When it comes to short career Hall-of-Fame candidates, few can make a stronger case for themselves than a long forgotten defensive lineman named Bud McFadin.

Who, you say?

Well, Bud McFadin is believed to be one of only two players to have been named to All-Pro teams in both the National Football League and the American Football League, a feat made more difficult by the fact that the start of his NFL career was delayed by nearly two years and he originally played out of position for several seasons before then-Los Angeles Rams’ head coach Hamp Pool finally realized he had a potential Pro Bowl defensive tackle on his roster whom he’d been trying to turn into an offensive guard.

McFadin was the Rams’ first-round draft pick in 1951 after an All-America college career at the University of Texas that ended after he was named Cotton Bowl MVP and MVP of the 1951 College All-Star game. Yet none of that would have happened had it not been for his love affair with his horse.

Born in the small Texas ranching town of Rankin, McFadin’s love for his horse was so ardent that he threatened to leave the university as a freshman because he missed him. A wise UT staffer had McFadin’s horse moved to a stable near Austin and, mollified by his ability to saddle up and ride when he felt the urge, McFadin stayed on campus and became a UT star.

After the College All-Star game, however, McFadin’s career was put on hold when he was drafted into the military and served with the Air Force in Korea in 1950 and for much of the 1951 NFL season, before finally arriving in Los Angeles late in the season. McFadin didn’t start a game the remainder of that year or in 1952, but Pool finally shifted him to defense in 1953 and McFadin blossomed.

He was named to various All-Pro teams in 1952, 1955 and 1956 and also made the Pro Bowl in the last two seasons. Now 28, McFadin had started every game at defensive left tackle for the previous two seasons for the Rams and seemed to be a rising star just as pro football was taking root with American sport fans.

And then he was gone.

McFadin’s All-Pro career came to a halt in dramatically violent fashion following the 1956 season when he was shot in the stomach by what was described in news reports as “a disgruntled ex-employee of a business he owned.” Those same reports also called it “accidental,’’ which seems somewhat hard to believe.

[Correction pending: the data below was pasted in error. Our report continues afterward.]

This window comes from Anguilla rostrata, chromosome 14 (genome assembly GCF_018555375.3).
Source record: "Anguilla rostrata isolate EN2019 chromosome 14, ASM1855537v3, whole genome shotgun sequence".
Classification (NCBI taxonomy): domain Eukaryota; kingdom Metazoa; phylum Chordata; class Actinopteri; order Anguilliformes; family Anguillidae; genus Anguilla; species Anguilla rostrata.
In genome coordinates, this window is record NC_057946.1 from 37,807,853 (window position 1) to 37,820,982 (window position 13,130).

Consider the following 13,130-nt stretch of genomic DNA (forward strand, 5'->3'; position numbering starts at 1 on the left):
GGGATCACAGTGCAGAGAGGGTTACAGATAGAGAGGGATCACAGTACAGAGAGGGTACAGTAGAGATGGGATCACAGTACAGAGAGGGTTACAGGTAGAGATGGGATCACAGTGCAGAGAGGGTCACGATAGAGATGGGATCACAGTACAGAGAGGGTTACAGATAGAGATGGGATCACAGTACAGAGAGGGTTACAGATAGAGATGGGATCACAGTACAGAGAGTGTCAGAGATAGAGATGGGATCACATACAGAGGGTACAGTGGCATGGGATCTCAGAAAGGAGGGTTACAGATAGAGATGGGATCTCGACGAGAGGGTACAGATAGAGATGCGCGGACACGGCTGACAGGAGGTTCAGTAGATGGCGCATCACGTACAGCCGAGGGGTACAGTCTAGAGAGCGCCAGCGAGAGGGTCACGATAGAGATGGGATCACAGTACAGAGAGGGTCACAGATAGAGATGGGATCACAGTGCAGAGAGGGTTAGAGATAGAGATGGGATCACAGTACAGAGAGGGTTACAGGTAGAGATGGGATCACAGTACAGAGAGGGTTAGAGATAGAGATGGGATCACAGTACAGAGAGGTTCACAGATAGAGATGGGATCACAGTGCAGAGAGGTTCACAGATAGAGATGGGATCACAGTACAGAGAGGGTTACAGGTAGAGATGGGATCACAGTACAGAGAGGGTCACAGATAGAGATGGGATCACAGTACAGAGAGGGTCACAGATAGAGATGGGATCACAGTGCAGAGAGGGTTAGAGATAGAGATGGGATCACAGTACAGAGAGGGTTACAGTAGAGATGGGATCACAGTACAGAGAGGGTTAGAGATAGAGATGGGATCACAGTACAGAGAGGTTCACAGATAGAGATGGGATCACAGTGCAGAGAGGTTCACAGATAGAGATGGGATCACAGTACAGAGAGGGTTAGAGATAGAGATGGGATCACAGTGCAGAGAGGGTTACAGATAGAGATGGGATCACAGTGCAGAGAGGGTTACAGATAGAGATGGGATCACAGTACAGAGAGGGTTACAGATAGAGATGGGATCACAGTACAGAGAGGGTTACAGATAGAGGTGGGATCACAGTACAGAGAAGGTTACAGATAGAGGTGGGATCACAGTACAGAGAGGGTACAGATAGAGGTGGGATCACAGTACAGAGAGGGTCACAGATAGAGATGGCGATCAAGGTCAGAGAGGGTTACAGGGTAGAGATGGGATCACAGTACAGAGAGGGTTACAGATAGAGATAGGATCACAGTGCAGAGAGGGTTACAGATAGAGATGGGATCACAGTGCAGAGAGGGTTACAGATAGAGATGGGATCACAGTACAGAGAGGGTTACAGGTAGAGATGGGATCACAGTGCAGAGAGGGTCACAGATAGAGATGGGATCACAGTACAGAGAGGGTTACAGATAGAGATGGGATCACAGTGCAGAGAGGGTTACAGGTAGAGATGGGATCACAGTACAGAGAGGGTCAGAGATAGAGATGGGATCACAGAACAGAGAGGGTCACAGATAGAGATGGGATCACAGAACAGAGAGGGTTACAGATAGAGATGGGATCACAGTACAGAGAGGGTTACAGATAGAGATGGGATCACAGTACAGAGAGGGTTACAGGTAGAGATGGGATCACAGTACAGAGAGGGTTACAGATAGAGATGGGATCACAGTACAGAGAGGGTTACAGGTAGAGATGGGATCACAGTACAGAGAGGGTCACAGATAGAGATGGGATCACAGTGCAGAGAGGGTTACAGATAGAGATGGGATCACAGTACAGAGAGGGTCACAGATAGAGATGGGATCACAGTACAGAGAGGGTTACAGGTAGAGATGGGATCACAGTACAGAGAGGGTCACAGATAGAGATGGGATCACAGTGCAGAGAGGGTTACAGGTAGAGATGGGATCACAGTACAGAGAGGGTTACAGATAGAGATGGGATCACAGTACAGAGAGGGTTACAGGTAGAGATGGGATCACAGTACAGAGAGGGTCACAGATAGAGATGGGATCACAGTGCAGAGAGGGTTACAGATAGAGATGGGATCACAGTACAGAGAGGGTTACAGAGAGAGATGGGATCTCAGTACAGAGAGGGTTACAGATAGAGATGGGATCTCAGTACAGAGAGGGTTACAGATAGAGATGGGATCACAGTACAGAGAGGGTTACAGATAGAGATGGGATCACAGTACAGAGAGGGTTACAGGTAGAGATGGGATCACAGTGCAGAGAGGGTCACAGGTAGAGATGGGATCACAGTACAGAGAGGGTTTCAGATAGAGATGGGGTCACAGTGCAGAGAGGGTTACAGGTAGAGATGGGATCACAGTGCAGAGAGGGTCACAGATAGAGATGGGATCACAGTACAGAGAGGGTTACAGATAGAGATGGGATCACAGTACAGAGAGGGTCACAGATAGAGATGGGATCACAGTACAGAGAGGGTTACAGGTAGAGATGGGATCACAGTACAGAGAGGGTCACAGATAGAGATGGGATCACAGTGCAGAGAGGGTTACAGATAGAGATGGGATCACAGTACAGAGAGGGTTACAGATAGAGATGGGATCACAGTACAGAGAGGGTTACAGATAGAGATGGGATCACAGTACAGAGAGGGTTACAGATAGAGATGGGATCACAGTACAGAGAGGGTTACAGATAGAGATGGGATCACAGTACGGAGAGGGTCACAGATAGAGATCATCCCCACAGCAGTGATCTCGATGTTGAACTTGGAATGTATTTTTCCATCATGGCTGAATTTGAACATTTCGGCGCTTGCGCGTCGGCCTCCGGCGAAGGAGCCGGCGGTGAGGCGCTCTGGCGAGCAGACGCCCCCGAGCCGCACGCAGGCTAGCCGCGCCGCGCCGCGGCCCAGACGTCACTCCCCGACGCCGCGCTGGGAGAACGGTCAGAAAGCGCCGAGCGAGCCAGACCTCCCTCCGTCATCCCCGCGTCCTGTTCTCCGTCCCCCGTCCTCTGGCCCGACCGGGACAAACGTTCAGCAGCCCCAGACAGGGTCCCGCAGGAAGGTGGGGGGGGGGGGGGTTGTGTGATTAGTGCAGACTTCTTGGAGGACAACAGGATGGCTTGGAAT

Be that as it may, McFadin recovered but decided to retire to a life as a rancher and businessman around his hometown of Rankin, Tex., where he remained for four years. But when the fledgling American Football League opened for business in 1960 Denver Broncos’ head coach Frank Filchock remembered the kid from Texas who once dominated the line of scrimmage for the Rams and convinced him to launch a comeback at age 32.

McFadin was an immediate starter and became a three-time All-AFL selection at defensive tackle during a four-year stint in Denver (1960-63). Despite playing on one of the worst teams in AFL history, McFadin went to the AFL All-Star game in 1961, 1962 and 1963 and was named first-team All-AFL three times and second team once before Denver, desperate for a quarterback, sent him to the Houston Oilers in one of the oddest trades in pro football history.

The Broncos shipped McFadin and a first-round draft choice to Houston for quarterback Jackie Lee -- but only under the condition that Lee would only play in Denver for two seasons and then return to the Oilers. When Lee returned, however, Bud McFadin was gone.

McFadin started every game in his first season in Houston and nine of the 12 he was healthy in 1965. But the soon-to-be 38-year-old McFadin decided at that point that it was time to take off his pads for good and became the Oilers’ defensive line coach.

Later McFadin would leave pro football behind for a life of ranching and, later, selling oil field equipment. But before he left, Bud McFadin was named to three Pro Bowls and selected second-team All-Pro three times in the NFL and named first-team All-AFL three times and sent to three AFL All-Star games, as well. That means that for more than half of his 11-year career in pro football the guy who nearly quit football for the love of his horse was seen as one of the best defensive linemen of his time.

That may not make Bud McFadin Hall-of-Fame worthy, but it sure makes his case worth debating.